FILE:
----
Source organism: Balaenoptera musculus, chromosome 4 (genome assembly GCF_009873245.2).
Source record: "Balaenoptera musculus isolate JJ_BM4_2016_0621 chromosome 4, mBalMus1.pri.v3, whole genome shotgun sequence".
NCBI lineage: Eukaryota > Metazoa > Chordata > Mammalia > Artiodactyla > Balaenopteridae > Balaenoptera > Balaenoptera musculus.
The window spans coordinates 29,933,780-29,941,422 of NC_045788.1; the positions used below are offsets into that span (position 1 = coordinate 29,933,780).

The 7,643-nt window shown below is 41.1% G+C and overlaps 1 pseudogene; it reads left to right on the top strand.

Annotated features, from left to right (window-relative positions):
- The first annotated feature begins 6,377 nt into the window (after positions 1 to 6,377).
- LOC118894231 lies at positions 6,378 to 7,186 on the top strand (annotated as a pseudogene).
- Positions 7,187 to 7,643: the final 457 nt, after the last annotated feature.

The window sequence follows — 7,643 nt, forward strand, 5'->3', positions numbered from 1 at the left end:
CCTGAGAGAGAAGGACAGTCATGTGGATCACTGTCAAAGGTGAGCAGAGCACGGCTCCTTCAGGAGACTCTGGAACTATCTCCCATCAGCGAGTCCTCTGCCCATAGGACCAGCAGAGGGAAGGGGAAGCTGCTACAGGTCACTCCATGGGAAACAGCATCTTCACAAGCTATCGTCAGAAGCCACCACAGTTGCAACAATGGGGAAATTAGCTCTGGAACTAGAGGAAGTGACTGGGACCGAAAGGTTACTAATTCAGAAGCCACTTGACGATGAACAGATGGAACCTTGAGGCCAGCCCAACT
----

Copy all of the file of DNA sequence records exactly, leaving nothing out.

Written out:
Source organism: Balaenoptera musculus, chromosome 4 (genome assembly GCF_009873245.2).
Source record: "Balaenoptera musculus isolate JJ_BM4_2016_0621 chromosome 4, mBalMus1.pri.v3, whole genome shotgun sequence".
NCBI lineage: Eukaryota > Metazoa > Chordata > Mammalia > Artiodactyla > Balaenopteridae > Balaenoptera > Balaenoptera musculus.
The window spans coordinates 29,933,780-29,941,422 of NC_045788.1; the positions used below are offsets into that span (position 1 = coordinate 29,933,780).

The 7,643-nt window shown below is 41.1% G+C and overlaps 1 pseudogene; it reads left to right on the top strand.

Annotated features, from left to right (window-relative positions):
- The first annotated feature begins 6,377 nt into the window (after positions 1 to 6,377).
- LOC118894231 lies at positions 6,378 to 7,186 on the top strand (annotated as a pseudogene).
- Positions 7,187 to 7,643: the final 457 nt, after the last annotated feature.

The window sequence follows — 7,643 nt, forward strand, 5'->3', positions numbered from 1 at the left end:
CCTGAGAGAGAAGGACAGTCATGTGGATCACTGTCAAAGGTGAGCAGAGCACGGCTCCTTCAGGAGACTCTGGAACTATCTCCCATCAGCGAGTCCTCTGCCCATAGGACCAGCAGAGGGAAGGGGAAGCTGCTACAGGTCACTCCATGGGAAACAGCATCTTCACAAGCTATCGTCAGAAGCCACCACAGTTGCAACAATGGGGAAATTAGCTCTGGAACTAGAGGAAGTGACTGGGACCGAAAGGTTACTAATTCAGAAGCCACTTGACGATGAACAGATGGAACCTTGAGGCCAGCCCAACT